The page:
Jethro Tull – Thick As A Brick (1972)

It always seems somewhat bizarre that “Thick As A Brick” is regarded as one of the quintessential Prog Rock concept albums, when in fact it is without doubt a mocking parody of the whole genre. Band leader Ian Anderson had flatly denied that the bands previous offering, “Aqualung”, was as many music critics cited, a complex concept album. Anderson always stated the album was just a “Bunch of songs”, and this may have influenced his writing for the mix of Rock and Folk set to a single poem that runs throughout the album. The story of the poet who wrote “Thick As A Brick” is entertainingly printed on the superb 12 page spoof newspaper that forms the cover of the original vinyl record. The album and cover vividly creates the character Gerald Bostock, or “Little Milton”, a schoolboy who possesses an astonishing ability to write intense, dark prose about the trials of growing up. Frankly, the poem makes very little sense, but that’s not the point or indeed the strength of “Thick As A Brick”.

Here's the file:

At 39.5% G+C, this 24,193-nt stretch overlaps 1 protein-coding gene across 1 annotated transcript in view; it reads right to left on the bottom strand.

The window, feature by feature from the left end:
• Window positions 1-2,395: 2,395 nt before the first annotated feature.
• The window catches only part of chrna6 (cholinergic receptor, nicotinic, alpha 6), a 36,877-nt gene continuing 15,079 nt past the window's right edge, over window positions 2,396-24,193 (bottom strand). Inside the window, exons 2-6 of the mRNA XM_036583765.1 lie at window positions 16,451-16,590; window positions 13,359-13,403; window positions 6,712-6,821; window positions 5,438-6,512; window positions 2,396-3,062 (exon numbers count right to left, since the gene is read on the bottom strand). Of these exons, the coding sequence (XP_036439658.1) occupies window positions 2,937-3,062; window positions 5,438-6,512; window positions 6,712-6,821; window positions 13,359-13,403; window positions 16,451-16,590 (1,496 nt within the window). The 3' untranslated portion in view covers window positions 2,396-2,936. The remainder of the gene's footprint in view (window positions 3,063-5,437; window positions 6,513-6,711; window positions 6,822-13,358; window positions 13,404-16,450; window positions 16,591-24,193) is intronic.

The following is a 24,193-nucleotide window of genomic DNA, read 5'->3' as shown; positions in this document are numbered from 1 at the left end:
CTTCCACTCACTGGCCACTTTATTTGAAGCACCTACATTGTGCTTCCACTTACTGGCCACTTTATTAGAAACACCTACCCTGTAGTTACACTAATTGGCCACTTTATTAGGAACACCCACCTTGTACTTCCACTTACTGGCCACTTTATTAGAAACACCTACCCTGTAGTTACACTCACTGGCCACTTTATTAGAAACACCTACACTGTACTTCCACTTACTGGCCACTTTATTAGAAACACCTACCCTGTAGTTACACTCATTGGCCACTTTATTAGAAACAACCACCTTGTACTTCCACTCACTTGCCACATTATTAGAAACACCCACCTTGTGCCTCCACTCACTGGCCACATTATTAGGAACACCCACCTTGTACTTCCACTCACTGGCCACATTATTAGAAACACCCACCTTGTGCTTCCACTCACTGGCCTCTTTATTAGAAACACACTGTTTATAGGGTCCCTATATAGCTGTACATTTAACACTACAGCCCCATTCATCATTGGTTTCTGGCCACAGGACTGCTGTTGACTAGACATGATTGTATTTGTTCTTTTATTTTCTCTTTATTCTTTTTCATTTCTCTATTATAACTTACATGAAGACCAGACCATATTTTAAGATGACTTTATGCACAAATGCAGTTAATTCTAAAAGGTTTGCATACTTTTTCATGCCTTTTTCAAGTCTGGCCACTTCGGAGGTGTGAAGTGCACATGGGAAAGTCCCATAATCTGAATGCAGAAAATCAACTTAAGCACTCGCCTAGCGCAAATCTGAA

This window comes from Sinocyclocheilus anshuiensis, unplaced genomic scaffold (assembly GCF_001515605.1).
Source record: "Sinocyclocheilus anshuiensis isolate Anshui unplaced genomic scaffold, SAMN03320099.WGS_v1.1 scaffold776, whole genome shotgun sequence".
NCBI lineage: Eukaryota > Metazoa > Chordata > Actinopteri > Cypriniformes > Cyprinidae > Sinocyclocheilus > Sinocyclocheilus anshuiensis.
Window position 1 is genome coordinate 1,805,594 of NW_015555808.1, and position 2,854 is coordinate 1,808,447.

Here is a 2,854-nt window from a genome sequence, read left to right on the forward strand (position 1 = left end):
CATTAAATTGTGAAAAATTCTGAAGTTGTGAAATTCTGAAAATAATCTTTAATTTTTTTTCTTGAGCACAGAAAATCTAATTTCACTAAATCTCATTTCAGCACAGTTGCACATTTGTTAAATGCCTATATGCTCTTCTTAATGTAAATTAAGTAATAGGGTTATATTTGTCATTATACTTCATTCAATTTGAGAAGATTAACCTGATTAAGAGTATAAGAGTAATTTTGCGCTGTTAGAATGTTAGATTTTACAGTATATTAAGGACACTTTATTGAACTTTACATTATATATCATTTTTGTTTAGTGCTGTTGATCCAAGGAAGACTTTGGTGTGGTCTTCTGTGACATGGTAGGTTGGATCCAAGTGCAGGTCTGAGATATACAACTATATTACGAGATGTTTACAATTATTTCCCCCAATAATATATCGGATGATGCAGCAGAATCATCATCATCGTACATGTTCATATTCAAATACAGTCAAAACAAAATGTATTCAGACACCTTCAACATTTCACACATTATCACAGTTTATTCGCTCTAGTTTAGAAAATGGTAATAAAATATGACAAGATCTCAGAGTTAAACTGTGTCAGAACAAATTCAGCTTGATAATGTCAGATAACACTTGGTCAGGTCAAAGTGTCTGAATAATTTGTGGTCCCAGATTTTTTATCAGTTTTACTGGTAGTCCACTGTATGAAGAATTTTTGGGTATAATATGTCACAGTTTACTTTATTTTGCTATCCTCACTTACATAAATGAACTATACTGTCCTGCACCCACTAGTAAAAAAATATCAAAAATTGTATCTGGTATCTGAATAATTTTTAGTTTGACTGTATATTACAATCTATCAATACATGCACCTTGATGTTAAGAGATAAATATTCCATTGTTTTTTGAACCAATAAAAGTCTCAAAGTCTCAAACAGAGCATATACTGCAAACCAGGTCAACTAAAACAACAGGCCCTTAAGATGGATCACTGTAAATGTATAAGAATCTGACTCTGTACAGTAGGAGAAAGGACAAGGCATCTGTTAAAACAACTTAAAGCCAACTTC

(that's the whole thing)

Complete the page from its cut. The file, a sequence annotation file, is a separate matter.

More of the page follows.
What lies at the heart and remains the undeniable dynamic of the album is the astonishing studied “tight” sound of the band as they seamlessly drift from one musical timepiece to the next. Their effortless time signal changes are largely symphonic, as they switch from standard 4/4, to 5/4 and 6/4 time, and yet still manage to maintain an ability to exhilarate the listener by creating a wholly unique and an incredibly compelling experience. At the heart of the music is a gentle folk acoustic Guitar passage that opens the album and reappears at various intervals throughout, interrupted only by powerful Rock crescendos that highlight the outstanding musicianship of the band and ultimately makes for one of the best albums of its time. Fans agreed, and the album would reach number 1 in the U.S. album charts.

Ian Anderson and his band took the concept album a stage further than anyone of their time. Far from settling on producing just a comedic surrogate of the genre, they created a wholly unique identity and for that “Thick As A Brick” remains one of the greatest collections of both outstanding musicianship and utmost musical creativity.


A Thick as a Brick (Part 1) 22:45
B Thick as a Brick (Part 2) 21:05


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